Yes, yes and yes. On the walk toward the riverbed, we passed a corral where two horses were grazing. They cantered over to us and we spent a few minutes patting their noses, gazing into their huge brown eyes. In the Torah portion describing this Biblical crossing, the waters close over Pharaoh’s army and their horses, drowning every last one. This pair of horses made me think of all the innocents whom war overwhelms and destroys. As we walked slowly over the cobbled stones of the riverbed, evidence of the water’s power was everywhere: sizable tree limbs lay scattered nearby as we threaded our way through rocks that ran all the way from pebbles to boulders. Like the middle matzoh, what is hidden is actually revealed in its own absence. When we reached the other side, Emma distributed the beautiful song sheets she had made. As we sang, my sister-in-law got us all dancing and laughing, just as Miriam had led the women with her timbrel. The hour or so we took to cross the riverbed, mosey through the park and stroll beside the rushing water of Oak Creek were a perfect opportunity to release the day and gather our thoughts for the coming Seder.
Round and round the table we went, reading from the Haggadah, dipping twice, asking the Four Questions, drinking the four cups of wine, and of course eating, eating and eating. The role playing inspired some interesting insights. My daughter, in the role of the old woman, shared that initially she thought the woman would simply die early on. But then she reconsidered. She could just as well draw upon untapped inner strength, and the strength of those around her to make the journey. Laura, my sister-in-law’s partner, had drawn Moses and spoke about leadership and how often it is thrust upon us. “So often. we discover that when we step up, or into, a role we don’t feel we are ready for, everything we need to achieve the goal begins to appear,” she said. As fate would have it my son’s fiancee drew the card of the girl who would be leaving everything behind come morning. Elizabeth shared how it made her think of her own mother who, at eleven, was told that she and her mother were going on vacation from the Czech Republic. Only when they got to California did she learn the truth: America would be her new home. Everything had been left behind: clothes, friends, toys, language.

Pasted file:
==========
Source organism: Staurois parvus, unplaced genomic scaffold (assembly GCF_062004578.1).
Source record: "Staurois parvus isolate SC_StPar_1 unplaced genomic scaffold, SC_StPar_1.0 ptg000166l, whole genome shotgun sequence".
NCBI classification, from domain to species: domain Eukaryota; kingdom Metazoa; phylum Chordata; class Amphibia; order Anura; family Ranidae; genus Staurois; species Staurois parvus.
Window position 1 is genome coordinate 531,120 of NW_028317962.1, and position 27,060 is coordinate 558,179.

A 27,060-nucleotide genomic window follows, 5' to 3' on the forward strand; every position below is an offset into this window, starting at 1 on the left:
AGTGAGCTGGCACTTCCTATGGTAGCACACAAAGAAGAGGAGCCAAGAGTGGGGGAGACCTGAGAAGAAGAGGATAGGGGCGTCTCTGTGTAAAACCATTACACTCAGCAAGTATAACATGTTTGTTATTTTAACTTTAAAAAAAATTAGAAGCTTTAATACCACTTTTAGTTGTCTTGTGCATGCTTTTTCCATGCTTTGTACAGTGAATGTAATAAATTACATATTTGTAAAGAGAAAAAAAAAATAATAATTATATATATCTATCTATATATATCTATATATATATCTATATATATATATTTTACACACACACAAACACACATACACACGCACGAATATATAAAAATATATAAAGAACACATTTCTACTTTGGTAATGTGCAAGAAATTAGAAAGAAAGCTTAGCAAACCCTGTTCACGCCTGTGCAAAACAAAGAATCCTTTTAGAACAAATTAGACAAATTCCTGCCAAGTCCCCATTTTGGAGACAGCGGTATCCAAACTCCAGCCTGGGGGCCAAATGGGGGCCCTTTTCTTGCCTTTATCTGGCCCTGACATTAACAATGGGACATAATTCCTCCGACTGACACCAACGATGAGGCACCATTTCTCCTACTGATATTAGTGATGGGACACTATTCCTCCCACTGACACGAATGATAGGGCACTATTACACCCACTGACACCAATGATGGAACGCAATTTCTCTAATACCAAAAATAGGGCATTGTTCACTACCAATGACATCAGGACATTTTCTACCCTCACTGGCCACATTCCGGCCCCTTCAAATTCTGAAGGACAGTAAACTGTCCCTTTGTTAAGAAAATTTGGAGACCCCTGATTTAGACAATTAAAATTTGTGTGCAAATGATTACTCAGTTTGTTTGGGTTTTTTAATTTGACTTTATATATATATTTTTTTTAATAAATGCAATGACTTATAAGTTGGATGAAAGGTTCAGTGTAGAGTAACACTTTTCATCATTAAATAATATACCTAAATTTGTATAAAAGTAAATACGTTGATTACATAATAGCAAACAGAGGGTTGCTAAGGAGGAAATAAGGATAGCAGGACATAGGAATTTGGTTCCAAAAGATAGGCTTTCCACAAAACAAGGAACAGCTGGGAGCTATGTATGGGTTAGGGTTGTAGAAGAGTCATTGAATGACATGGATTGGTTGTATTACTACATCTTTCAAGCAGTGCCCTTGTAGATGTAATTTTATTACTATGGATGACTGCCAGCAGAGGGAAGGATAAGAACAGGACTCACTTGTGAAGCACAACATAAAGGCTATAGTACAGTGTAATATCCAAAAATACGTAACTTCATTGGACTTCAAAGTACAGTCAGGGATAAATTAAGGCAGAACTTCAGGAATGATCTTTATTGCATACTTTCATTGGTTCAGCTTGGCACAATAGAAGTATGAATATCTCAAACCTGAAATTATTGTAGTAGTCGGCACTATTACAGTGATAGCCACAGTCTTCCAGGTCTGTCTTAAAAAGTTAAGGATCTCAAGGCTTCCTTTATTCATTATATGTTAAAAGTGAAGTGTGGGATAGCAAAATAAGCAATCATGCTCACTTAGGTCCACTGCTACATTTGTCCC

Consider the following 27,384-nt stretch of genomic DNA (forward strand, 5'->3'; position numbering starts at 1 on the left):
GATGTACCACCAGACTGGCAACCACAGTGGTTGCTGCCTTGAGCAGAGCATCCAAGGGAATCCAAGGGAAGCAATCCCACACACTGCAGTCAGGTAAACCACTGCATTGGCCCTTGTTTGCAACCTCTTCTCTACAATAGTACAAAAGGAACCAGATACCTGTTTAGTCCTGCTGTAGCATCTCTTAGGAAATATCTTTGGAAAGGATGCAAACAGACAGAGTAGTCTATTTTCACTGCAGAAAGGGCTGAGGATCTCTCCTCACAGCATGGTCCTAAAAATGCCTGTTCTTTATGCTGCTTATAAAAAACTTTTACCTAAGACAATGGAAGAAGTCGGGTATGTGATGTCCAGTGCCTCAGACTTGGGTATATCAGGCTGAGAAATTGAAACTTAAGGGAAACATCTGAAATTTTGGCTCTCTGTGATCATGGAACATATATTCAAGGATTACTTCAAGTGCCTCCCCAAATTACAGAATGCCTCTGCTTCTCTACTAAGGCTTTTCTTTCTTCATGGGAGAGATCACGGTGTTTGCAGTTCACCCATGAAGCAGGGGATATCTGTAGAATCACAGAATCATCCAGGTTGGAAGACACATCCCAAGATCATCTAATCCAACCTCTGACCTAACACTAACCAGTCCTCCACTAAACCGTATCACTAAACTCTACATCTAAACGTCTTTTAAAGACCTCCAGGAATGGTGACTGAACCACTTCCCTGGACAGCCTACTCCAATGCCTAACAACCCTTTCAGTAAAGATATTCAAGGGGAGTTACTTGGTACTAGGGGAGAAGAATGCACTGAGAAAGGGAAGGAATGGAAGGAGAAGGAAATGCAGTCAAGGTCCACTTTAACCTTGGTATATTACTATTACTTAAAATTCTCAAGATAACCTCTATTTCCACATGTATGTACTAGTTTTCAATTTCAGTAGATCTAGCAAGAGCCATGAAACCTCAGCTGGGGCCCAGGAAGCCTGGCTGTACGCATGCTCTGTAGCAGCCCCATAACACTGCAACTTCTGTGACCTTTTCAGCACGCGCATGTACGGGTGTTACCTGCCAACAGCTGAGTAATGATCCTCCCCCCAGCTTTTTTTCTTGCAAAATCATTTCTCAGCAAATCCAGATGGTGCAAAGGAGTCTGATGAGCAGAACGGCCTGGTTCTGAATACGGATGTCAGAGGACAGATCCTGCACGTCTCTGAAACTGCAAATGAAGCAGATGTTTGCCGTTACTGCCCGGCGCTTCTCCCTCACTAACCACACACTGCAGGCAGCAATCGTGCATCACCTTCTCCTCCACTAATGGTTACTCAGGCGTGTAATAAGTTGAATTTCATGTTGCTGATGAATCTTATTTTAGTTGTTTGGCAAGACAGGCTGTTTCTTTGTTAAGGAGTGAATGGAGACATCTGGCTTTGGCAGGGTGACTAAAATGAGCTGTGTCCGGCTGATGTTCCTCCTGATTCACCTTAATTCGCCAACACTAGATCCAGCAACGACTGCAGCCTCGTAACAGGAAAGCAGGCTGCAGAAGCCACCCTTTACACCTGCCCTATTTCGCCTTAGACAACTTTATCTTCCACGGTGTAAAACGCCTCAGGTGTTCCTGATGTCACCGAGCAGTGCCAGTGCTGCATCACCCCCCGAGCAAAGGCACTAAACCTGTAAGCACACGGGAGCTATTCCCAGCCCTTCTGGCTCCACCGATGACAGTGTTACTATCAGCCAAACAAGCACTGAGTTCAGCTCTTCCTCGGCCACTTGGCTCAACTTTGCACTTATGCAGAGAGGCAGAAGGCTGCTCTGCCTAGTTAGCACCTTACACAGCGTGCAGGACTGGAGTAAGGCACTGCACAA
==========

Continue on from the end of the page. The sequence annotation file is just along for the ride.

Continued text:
After the hidden matzoh had been found, we passed around the matzoh puzzle. The only instruction I gave was that we were each to read a moment of healing that was not our own. “I give confidence through tutoring,” read one. “I listen to people’s stories,” read another. It was quite moving to hear the many ways we seven have sought to heal and bring solace to others. This “matzoh of healing” is now in our Passover archive, dated and tucked into the folder with Emma’s beautiful song sheets to be used for another year. And so we entered this week of Passover far from home, yet sweetly closer one another and a few steps closer to our roots and foundational Story.